Our so-called representative democracy is neither representative nor democratic.  It is a hoax, a paradox, a cruel joke.  It’s an open secret that money buys elections; that Congress panders to their contributors and that popular support for issues generally fails to translate into political support inside of the Capitol.  But now, the joke may be on our elected representatives.

Remember the old bumper-sticker “If the people lead, the leaders will follow”?  Now it doesn’t really matter if the leaders follow.  If the people lead, the people will follow.  And that’s what’s important.

If such seemingly radical change as banning GMO’s, ending cannabis prohibition and ushering in an era of equality can be achieved at the ballot box, what else can be accomplished through citizen-led initiatives?  The answer:  just about anything.  In fact, citizen initiatives have already produced publicly funded local elections and, in cities from Minneapolis to San Francisco, major democratic improvements in the way in which local officials are elected. The initiative process can be used for virtually anything that could be legislated—subject only to the limitations of your imagination and your state’s constitution.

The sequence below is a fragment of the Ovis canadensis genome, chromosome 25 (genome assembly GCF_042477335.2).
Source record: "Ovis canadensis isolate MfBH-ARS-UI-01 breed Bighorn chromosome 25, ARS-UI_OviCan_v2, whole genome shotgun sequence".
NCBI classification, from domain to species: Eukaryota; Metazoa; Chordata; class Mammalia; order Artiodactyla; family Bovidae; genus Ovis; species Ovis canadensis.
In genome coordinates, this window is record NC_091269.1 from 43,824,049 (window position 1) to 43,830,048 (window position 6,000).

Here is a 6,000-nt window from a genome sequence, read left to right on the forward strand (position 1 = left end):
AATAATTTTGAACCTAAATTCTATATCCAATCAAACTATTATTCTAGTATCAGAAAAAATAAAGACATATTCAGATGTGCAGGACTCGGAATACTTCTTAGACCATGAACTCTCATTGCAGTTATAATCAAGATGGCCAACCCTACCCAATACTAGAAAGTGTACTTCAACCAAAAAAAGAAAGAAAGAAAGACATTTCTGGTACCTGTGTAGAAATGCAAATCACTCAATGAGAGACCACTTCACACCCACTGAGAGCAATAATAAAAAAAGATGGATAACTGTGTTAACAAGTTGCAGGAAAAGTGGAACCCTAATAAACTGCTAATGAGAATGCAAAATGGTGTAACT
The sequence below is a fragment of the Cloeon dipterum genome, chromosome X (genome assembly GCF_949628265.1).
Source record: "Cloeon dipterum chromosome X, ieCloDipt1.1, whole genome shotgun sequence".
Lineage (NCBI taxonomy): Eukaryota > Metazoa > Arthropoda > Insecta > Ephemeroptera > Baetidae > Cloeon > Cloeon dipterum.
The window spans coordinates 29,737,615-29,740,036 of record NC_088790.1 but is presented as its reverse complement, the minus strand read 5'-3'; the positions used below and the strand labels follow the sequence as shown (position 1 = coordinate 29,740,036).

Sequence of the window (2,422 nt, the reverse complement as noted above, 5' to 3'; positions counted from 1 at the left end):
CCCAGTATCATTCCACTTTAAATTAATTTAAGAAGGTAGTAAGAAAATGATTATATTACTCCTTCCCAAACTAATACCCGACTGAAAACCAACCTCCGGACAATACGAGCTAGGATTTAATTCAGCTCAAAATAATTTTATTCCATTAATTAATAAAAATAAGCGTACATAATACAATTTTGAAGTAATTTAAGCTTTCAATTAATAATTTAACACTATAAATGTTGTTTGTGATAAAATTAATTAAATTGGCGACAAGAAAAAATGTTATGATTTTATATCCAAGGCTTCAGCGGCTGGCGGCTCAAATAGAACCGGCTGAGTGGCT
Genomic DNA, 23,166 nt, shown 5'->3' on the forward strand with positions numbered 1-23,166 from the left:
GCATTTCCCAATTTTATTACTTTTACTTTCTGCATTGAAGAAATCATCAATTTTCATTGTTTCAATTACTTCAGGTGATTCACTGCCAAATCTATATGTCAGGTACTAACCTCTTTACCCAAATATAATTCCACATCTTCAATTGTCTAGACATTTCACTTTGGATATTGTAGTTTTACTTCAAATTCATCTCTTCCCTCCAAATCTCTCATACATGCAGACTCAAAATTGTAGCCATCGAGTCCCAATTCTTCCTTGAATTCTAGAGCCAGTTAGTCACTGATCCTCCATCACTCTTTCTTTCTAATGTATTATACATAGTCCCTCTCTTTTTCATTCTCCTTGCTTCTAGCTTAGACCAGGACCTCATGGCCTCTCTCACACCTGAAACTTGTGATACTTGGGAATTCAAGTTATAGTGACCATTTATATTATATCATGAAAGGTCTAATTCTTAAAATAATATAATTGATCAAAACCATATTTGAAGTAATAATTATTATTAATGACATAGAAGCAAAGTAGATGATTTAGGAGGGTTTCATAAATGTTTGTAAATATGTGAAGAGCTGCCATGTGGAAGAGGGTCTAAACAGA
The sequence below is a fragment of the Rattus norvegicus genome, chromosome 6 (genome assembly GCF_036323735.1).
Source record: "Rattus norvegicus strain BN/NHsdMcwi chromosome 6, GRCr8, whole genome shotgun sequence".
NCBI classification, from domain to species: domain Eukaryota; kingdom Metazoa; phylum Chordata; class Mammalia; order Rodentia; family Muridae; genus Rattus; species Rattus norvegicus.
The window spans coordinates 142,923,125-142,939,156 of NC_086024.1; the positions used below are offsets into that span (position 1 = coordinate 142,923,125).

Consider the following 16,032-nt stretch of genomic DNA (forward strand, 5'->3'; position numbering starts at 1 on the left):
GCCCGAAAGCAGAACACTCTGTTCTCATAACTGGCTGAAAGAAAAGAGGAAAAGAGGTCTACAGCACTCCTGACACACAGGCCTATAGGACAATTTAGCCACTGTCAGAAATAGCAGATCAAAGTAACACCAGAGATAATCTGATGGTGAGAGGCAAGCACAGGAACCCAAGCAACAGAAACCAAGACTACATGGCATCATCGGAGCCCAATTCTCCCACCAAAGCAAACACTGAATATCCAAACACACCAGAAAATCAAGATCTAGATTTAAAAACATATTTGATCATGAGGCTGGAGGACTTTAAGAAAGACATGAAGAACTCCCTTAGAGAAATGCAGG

The success of activists in these three areas demonstrates the power of an alignment of an unrecognized majority of voters.  A majority of voters in jurisdictions from coast to coast have shown their support for issues that their elected representatives won’t touch with a 10 foot pole—or on which they’ve been slowing…“evolving.”  The beauty of DIY Direct Democracy is that it is issue-based and transcends political parties, political affiliation or no affiliation at all.  

Elected “representatives” won’t reflect the views of the public until we have serious political and electoral reform which addresses our winner-take-all elections, lack of public funding for political campaigns and the corporate domination of the election process.  However, the success of the DIY ballot initiatives proves that the American People are more open-minded, future-focused and solution-oriented than their “democratically elected” representatives.  Our government is out-of-touch and the methods we use to elect it are corrupt and mired in the past.

DIY Direct Democracy is the future of American democracy.  And it's here now.  

This essay was published at